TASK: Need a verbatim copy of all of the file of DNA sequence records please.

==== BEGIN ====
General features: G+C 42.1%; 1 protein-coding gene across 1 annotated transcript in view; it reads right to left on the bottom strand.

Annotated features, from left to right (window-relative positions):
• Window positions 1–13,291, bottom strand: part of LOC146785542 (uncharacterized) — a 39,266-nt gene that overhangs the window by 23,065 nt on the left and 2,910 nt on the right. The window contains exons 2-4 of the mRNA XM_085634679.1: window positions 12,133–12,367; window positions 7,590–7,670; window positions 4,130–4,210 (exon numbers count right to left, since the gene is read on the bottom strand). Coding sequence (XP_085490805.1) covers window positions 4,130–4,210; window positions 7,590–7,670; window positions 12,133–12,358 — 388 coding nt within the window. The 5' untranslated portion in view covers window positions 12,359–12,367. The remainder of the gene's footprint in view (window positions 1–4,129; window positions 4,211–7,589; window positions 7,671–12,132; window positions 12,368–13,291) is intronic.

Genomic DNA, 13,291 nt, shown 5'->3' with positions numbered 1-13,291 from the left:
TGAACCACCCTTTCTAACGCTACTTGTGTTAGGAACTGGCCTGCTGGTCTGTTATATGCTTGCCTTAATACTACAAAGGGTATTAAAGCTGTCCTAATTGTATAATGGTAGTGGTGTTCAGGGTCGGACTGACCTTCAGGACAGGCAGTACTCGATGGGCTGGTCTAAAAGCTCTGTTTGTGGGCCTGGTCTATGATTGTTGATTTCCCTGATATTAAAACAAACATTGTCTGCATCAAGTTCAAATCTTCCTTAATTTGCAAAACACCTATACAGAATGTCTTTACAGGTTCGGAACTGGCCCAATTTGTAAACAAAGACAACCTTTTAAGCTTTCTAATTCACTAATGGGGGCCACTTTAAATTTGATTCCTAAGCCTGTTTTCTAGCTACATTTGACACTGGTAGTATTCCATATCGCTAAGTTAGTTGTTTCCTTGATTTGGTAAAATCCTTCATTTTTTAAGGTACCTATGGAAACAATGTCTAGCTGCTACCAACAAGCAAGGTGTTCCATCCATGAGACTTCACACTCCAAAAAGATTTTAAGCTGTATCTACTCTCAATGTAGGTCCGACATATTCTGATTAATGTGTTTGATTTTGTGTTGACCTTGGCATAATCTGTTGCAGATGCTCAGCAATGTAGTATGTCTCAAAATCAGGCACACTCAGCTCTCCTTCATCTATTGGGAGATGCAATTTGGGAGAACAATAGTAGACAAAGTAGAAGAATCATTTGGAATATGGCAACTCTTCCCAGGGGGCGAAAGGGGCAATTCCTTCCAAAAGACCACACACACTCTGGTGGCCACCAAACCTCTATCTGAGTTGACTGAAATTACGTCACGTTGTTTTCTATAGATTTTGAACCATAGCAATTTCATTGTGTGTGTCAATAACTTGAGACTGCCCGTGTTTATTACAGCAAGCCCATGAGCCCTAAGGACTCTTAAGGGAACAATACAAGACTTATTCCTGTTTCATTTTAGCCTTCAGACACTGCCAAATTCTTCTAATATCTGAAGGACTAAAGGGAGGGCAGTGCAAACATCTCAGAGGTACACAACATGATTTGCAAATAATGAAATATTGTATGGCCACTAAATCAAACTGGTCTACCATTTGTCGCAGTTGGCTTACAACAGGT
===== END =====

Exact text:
General features: G+C 42.1%; 1 protein-coding gene across 1 annotated transcript in view; it reads right to left on the bottom strand.

Annotated features, from left to right (window-relative positions):
• Window positions 1–13,291, bottom strand: part of LOC146785542 (uncharacterized) — a 39,266-nt gene that overhangs the window by 23,065 nt on the left and 2,910 nt on the right. The window contains exons 2-4 of the mRNA XM_085634679.1: window positions 12,133–12,367; window positions 7,590–7,670; window positions 4,130–4,210 (exon numbers count right to left, since the gene is read on the bottom strand). Coding sequence (XP_085490805.1) covers window positions 4,130–4,210; window positions 7,590–7,670; window positions 12,133–12,358 — 388 coding nt within the window. The 5' untranslated portion in view covers window positions 12,359–12,367. The remainder of the gene's footprint in view (window positions 1–4,129; window positions 4,211–7,589; window positions 7,671–12,132; window positions 12,368–13,291) is intronic.

Genomic DNA, 13,291 nt, shown 5'->3' with positions numbered 1-13,291 from the left:
TGAACCACCCTTTCTAACGCTACTTGTGTTAGGAACTGGCCTGCTGGTCTGTTATATGCTTGCCTTAATACTACAAAGGGTATTAAAGCTGTCCTAATTGTATAATGGTAGTGGTGTTCAGGGTCGGACTGACCTTCAGGACAGGCAGTACTCGATGGGCTGGTCTAAAAGCTCTGTTTGTGGGCCTGGTCTATGATTGTTGATTTCCCTGATATTAAAACAAACATTGTCTGCATCAAGTTCAAATCTTCCTTAATTTGCAAAACACCTATACAGAATGTCTTTACAGGTTCGGAACTGGCCCAATTTGTAAACAAAGACAACCTTTTAAGCTTTCTAATTCACTAATGGGGGCCACTTTAAATTTGATTCCTAAGCCTGTTTTCTAGCTACATTTGACACTGGTAGTATTCCATATCGCTAAGTTAGTTGTTTCCTTGATTTGGTAAAATCCTTCATTTTTTAAGGTACCTATGGAAACAATGTCTAGCTGCTACCAACAAGCAAGGTGTTCCATCCATGAGACTTCACACTCCAAAAAGATTTTAAGCTGTATCTACTCTCAATGTAGGTCCGACATATTCTGATTAATGTGTTTGATTTTGTGTTGACCTTGGCATAATCTGTTGCAGATGCTCAGCAATGTAGTATGTCTCAAAATCAGGCACACTCAGCTCTCCTTCATCTATTGGGAGATGCAATTTGGGAGAACAATAGTAGACAAAGTAGAAGAATCATTTGGAATATGGCAACTCTTCCCAGGGGGCGAAAGGGGCAATTCCTTCCAAAAGACCACACACACTCTGGTGGCCACCAAACCTCTATCTGAGTTGACTGAAATTACGTCACGTTGTTTTCTATAGATTTTGAACCATAGCAATTTCATTGTGTGTGTCAATAACTTGAGACTGCCCGTGTTTATTACAGCAAGCCCATGAGCCCTAAGGACTCTTAAGGGAACAATACAAGACTTATTCCTGTTTCATTTTAGCCTTCAGACACTGCCAAATTCTTCTAATATCTGAAGGACTAAAGGGAGGGCAGTGCAAACATCTCAGAGGTACACAACATGATTTGCAAATAATGAAATATTGTATGGCCACTAAATCAAACTGGTCTACCATTTGTCGCAGTTGGCTTACAACAGGT